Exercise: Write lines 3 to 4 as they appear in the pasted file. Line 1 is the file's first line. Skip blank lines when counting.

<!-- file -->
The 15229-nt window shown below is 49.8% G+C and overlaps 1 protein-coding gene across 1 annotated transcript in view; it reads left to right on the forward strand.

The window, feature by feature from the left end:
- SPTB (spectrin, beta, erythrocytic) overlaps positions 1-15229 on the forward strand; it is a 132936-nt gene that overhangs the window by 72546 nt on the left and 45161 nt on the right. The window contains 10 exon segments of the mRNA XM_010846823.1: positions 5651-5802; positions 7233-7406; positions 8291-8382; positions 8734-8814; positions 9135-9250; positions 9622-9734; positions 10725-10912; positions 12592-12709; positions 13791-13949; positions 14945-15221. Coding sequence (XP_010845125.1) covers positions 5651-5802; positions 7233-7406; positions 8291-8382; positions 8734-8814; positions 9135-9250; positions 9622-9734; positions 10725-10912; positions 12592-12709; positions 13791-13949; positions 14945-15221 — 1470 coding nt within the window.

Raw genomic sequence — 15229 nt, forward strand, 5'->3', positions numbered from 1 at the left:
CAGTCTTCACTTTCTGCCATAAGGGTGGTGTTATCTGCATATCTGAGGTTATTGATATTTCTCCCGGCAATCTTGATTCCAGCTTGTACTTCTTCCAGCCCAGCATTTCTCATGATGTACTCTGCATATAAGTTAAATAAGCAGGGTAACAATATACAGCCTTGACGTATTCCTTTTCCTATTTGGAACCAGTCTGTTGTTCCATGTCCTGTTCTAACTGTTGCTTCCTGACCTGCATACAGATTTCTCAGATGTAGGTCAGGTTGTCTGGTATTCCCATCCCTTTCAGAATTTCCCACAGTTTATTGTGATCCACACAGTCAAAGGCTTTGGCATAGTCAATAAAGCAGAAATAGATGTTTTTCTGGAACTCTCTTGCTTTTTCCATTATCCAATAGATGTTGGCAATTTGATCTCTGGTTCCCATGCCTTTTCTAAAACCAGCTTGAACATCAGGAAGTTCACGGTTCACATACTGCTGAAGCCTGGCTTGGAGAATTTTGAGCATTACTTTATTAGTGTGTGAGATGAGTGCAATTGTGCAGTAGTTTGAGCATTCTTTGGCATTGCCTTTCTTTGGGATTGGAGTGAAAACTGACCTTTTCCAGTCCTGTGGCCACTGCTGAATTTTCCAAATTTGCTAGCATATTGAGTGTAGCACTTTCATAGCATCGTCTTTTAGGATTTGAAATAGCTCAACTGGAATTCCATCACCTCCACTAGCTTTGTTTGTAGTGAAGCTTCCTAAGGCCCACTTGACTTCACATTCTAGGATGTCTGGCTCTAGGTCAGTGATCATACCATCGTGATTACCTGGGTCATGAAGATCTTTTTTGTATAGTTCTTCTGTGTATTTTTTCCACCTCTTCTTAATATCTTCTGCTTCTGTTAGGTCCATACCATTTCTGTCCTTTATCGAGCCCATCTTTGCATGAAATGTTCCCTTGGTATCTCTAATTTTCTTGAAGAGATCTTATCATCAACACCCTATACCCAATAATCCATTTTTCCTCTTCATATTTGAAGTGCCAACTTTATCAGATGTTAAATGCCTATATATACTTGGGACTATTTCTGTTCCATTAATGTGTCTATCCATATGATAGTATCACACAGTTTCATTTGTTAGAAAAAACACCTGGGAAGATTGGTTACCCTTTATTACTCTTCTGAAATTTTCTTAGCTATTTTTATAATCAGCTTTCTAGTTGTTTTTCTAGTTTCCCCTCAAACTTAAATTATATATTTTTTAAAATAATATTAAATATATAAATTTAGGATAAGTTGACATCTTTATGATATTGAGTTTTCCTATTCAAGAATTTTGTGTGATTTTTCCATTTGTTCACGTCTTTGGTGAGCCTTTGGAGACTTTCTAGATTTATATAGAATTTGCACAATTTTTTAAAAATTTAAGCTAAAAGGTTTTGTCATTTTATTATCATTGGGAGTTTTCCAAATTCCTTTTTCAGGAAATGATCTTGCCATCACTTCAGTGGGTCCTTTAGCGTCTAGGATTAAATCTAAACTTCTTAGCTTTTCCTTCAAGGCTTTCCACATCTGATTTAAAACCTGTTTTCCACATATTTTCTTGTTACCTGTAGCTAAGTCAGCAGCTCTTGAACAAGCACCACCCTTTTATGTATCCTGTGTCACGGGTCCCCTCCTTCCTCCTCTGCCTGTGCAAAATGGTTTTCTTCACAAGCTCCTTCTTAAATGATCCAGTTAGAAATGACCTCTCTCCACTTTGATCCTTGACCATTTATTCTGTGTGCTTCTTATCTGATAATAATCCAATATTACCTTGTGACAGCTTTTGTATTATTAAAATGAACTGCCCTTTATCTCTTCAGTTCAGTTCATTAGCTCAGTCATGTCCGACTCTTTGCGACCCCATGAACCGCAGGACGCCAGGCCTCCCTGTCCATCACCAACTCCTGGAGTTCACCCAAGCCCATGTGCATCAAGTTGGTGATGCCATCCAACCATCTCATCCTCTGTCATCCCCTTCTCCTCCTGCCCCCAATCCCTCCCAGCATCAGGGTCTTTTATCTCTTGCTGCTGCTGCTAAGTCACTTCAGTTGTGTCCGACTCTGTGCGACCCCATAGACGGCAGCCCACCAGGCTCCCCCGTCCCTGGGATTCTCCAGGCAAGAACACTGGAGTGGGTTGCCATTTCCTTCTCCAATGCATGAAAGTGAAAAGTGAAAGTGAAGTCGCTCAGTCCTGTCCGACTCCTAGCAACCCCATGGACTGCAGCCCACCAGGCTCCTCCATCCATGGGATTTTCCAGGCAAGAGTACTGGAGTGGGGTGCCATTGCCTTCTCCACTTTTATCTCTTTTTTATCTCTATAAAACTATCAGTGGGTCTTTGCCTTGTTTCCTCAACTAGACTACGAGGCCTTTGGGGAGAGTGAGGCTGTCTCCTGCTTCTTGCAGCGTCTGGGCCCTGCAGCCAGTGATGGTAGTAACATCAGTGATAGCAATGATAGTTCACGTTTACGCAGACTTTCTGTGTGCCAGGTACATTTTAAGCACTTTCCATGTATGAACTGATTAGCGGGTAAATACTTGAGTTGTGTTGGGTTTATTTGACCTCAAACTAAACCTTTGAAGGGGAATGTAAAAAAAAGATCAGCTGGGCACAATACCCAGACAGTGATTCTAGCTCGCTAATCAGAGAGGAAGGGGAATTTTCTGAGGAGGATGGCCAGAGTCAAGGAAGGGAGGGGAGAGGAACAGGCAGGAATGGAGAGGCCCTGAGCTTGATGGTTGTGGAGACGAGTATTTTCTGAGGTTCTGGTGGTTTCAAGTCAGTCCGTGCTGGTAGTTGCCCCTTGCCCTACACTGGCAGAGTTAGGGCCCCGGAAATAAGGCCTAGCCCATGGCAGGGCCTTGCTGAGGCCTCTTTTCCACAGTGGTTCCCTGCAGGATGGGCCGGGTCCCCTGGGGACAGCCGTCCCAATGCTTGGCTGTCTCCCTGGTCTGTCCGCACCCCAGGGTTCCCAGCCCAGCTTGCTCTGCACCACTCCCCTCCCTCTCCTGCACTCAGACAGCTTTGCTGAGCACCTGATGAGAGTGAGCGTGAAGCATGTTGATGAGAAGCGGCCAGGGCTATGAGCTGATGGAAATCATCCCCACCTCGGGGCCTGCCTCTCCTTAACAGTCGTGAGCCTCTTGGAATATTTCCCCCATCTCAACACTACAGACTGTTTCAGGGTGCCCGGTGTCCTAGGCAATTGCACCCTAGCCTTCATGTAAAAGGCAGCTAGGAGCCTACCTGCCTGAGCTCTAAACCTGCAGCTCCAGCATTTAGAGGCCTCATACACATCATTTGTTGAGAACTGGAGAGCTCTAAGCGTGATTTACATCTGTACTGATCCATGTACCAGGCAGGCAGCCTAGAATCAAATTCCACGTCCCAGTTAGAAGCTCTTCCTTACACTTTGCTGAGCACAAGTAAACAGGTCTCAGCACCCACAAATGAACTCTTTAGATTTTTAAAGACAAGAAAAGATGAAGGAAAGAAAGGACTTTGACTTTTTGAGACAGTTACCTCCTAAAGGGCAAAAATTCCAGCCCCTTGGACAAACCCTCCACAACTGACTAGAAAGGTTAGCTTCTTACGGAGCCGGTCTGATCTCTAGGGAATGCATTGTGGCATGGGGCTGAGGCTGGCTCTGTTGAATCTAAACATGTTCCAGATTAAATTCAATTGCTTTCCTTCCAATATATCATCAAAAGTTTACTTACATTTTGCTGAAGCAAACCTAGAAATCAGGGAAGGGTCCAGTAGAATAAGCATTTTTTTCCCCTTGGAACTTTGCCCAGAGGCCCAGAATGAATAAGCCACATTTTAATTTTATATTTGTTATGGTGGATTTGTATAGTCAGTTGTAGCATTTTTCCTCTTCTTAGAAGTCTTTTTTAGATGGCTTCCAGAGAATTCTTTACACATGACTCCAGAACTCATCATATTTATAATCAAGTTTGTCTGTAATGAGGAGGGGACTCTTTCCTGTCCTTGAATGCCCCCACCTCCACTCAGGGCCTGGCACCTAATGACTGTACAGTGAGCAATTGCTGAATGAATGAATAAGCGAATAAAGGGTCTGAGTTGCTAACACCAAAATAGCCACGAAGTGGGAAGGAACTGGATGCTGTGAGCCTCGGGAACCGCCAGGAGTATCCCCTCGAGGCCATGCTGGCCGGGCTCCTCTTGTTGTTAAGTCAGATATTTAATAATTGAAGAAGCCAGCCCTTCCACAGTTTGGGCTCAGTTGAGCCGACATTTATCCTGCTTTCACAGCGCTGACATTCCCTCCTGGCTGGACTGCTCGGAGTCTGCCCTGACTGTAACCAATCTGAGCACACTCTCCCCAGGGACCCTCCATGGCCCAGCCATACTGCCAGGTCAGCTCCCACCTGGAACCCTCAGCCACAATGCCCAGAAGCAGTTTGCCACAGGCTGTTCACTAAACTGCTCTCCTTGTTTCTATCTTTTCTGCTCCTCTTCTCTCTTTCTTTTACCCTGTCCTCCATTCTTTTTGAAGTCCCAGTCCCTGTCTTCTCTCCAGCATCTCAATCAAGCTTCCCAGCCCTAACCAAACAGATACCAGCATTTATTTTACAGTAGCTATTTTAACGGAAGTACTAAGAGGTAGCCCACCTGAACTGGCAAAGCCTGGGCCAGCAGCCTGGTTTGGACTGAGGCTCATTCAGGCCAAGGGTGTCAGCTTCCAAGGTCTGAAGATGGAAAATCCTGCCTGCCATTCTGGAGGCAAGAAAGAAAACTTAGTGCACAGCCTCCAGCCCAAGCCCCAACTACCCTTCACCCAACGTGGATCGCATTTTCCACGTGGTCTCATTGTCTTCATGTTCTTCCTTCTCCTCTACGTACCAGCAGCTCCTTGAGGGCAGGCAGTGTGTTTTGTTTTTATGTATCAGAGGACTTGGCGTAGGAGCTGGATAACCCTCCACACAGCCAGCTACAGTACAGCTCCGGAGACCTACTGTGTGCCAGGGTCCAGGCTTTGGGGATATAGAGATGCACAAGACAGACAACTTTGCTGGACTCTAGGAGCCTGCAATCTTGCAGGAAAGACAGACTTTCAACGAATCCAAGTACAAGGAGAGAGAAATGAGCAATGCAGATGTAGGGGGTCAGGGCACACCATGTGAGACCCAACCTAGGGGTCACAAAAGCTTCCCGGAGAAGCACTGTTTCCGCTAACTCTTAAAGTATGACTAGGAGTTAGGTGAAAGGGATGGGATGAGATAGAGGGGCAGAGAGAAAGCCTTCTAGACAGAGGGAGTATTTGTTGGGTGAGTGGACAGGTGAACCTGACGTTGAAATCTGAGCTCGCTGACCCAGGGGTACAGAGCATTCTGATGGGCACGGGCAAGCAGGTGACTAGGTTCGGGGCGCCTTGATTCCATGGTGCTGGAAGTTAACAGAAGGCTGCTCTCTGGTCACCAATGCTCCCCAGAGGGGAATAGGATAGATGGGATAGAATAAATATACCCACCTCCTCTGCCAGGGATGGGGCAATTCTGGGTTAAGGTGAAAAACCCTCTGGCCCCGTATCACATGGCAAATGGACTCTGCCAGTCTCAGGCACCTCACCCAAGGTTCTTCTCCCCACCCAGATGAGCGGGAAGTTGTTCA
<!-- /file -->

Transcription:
- SPTB (spectrin, beta, erythrocytic) overlaps positions 1-15229 on the forward strand; it is a 132936-nt gene that overhangs the window by 72546 nt on the left and 45161 nt on the right. The window contains 10 exon segments of the mRNA XM_010846823.1: positions 5651-5802; positions 7233-7406; positions 8291-8382; positions 8734-8814; positions 9135-9250; positions 9622-9734; positions 10725-10912; positions 12592-12709; positions 13791-13949; positions 14945-15221. Coding sequence (XP_010845125.1) covers positions 5651-5802; positions 7233-7406; positions 8291-8382; positions 8734-8814; positions 9135-9250; positions 9622-9734; positions 10725-10912; positions 12592-12709; positions 13791-13949; positions 14945-15221 — 1470 coding nt within the window.

Raw genomic sequence — 15229 nt, forward strand, 5'->3', positions numbered from 1 at the left: